One common consequence I see with coachees lacking self-care is some level of stress in their relationship with the people around them. The need grows if not fed, and you may expect others to fill it for you. You make dinner after a long day at work and get upset if the Chicken alla Florentina doesn’t get a 5 star review when compared to the one you ate at a restaurant in Florence. Or even a smile. You blame others for not appreciating you and your efforts. And sometimes they see through you indeed – so used to your devotion that you become a bit invisible. And that hurts so much, resentment happens, and all sorts of valid feelings deserve attention. Arguments or isolation may happen. Obviously, you cannot control other people’s actions, but sometimes it’s not all about them. Your expectations may become demanding too. They see someone giving not out of pleasure, but charging high for the “selfless” actions.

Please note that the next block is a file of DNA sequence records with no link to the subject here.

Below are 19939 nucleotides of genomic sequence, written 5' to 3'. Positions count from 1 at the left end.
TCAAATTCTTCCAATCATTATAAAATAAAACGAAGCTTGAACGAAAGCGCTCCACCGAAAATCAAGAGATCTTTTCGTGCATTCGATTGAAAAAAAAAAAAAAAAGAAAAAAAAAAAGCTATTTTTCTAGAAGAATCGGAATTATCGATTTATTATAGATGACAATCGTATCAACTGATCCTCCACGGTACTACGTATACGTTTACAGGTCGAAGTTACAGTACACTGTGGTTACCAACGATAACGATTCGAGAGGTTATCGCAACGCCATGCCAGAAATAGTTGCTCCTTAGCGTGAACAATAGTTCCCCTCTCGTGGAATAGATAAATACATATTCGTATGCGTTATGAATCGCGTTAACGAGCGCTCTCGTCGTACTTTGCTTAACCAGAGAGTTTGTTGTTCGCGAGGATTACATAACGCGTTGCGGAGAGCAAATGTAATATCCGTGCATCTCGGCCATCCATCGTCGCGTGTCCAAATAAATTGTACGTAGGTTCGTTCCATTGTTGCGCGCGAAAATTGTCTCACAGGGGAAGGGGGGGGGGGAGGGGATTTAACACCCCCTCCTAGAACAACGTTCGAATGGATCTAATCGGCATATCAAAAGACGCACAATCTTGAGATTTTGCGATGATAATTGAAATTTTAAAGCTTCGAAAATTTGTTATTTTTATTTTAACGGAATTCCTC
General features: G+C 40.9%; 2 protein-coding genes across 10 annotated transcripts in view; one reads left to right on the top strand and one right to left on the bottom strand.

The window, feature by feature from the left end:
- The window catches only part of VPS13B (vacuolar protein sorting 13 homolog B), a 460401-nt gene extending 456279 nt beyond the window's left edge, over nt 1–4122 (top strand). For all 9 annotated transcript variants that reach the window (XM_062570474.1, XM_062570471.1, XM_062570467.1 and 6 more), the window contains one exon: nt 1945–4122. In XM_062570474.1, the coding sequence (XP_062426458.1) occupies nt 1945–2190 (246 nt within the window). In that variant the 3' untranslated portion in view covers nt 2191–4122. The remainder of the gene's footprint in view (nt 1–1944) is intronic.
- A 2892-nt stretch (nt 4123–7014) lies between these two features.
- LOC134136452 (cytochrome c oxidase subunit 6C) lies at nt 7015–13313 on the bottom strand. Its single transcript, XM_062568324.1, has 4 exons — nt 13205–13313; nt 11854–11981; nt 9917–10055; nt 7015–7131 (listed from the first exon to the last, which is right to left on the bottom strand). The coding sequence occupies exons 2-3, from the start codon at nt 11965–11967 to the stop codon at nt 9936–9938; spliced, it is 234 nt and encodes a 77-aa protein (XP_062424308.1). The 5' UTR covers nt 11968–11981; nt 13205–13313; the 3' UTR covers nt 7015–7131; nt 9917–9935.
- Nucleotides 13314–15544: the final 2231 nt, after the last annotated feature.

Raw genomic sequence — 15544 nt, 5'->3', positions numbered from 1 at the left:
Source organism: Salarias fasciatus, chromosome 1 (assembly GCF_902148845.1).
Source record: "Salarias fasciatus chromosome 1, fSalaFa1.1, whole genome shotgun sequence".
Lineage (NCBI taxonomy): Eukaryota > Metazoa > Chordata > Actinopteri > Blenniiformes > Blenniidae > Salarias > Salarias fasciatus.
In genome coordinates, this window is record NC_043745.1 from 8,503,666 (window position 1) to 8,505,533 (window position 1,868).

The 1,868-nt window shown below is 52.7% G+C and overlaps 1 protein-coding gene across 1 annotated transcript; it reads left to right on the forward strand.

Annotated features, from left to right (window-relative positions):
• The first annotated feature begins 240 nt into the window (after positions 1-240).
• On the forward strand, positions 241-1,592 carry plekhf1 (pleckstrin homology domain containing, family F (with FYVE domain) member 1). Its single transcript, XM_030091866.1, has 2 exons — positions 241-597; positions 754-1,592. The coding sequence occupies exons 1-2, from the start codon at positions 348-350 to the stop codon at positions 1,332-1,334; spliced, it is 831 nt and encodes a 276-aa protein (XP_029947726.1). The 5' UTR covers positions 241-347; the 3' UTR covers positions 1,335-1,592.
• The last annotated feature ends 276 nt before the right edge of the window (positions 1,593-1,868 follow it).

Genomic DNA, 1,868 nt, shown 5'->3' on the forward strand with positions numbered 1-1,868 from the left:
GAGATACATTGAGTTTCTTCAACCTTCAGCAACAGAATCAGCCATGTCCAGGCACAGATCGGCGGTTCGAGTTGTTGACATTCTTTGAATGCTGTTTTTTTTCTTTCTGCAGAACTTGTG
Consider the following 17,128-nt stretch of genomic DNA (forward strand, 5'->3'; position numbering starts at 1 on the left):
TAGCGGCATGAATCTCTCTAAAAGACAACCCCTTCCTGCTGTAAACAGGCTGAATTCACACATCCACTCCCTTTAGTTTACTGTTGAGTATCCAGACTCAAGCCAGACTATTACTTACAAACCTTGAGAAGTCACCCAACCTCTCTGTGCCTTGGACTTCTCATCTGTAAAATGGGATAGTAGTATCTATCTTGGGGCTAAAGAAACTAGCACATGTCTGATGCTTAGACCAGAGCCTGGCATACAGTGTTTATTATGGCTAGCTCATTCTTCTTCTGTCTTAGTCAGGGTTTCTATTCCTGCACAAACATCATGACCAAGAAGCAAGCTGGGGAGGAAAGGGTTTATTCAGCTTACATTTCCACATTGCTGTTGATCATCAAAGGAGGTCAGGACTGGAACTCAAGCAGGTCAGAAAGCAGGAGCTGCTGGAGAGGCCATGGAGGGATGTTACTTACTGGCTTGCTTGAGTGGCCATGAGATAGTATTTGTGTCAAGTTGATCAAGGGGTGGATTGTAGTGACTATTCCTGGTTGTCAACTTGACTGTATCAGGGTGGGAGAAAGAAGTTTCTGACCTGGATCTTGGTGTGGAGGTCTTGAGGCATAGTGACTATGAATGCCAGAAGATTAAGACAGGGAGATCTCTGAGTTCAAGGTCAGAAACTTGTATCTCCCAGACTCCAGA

Who is not appreciating you in the first place? Is the person in the mirror a friend? And what message does that send to others? Up to a degree, of course, don’t we teach people how to treat us? Is it really all 100% about them, or maybe the void got too big and our need for approval became too outsourced?
Of course, self-care has a lot to do with what makes you happy, but it’s beyond that. All the things I just mentioned can make us happy. In different degrees, your family appreciation at dinner makes you happy, seeing your pantry organized can make you happy. Heck, my pretty notepad full of daisies and lemon slices makes me happy. Both floral and fruity?
However, what I would like to emphasize when I mention self-care is the component of things that not only make you happy, but where you get to take center stage. Things that both soothe and energize you. Those things that make you better equipped to care for everyone and everything else around you. They get the best version of you and you are in a better place to ask for what you need from them.
And that makes self-care a necessity, a service to those you love. Including yourself.
The other day I was coaching someone who was clearly overwhelmed. She mentioned being afraid and I asked her if she could describe that fear. She said, “I fear making mistakes. I have to be perfect.”
I carried that sentence after the session and thought about not only the huge weight she was carrying, but also other people I knew (myself included) who have displayed that same pressure to perfectionism at times.